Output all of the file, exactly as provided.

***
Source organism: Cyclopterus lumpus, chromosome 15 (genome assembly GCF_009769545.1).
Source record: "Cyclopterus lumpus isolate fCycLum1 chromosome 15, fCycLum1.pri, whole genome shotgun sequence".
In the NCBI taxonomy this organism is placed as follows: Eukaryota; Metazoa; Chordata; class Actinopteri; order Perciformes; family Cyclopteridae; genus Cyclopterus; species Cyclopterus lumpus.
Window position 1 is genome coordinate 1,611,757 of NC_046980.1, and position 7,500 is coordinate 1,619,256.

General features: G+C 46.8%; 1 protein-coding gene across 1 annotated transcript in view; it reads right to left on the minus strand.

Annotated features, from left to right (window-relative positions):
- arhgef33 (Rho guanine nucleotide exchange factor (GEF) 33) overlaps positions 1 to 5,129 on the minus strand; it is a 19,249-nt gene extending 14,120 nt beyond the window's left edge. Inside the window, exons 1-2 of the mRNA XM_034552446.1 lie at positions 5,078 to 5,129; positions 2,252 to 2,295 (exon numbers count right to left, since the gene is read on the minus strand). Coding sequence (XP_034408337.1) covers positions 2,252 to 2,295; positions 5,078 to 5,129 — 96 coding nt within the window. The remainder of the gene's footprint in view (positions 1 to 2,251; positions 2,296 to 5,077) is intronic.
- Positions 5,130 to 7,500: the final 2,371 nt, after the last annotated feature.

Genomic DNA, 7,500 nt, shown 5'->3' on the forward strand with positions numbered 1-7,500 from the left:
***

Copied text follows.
Source organism: Cyclopterus lumpus, chromosome 15 (genome assembly GCF_009769545.1).
Source record: "Cyclopterus lumpus isolate fCycLum1 chromosome 15, fCycLum1.pri, whole genome shotgun sequence".
In the NCBI taxonomy this organism is placed as follows: Eukaryota; Metazoa; Chordata; class Actinopteri; order Perciformes; family Cyclopteridae; genus Cyclopterus; species Cyclopterus lumpus.
Window position 1 is genome coordinate 1,611,757 of NC_046980.1, and position 7,500 is coordinate 1,619,256.

General features: G+C 46.8%; 1 protein-coding gene across 1 annotated transcript in view; it reads right to left on the minus strand.

Annotated features, from left to right (window-relative positions):
- arhgef33 (Rho guanine nucleotide exchange factor (GEF) 33) overlaps positions 1 to 5,129 on the minus strand; it is a 19,249-nt gene extending 14,120 nt beyond the window's left edge. Inside the window, exons 1-2 of the mRNA XM_034552446.1 lie at positions 5,078 to 5,129; positions 2,252 to 2,295 (exon numbers count right to left, since the gene is read on the minus strand). Coding sequence (XP_034408337.1) covers positions 2,252 to 2,295; positions 5,078 to 5,129 — 96 coding nt within the window. The remainder of the gene's footprint in view (positions 1 to 2,251; positions 2,296 to 5,077) is intronic.
- Positions 5,130 to 7,500: the final 2,371 nt, after the last annotated feature.

Genomic DNA, 7,500 nt, shown 5'->3' on the forward strand with positions numbered 1-7,500 from the left: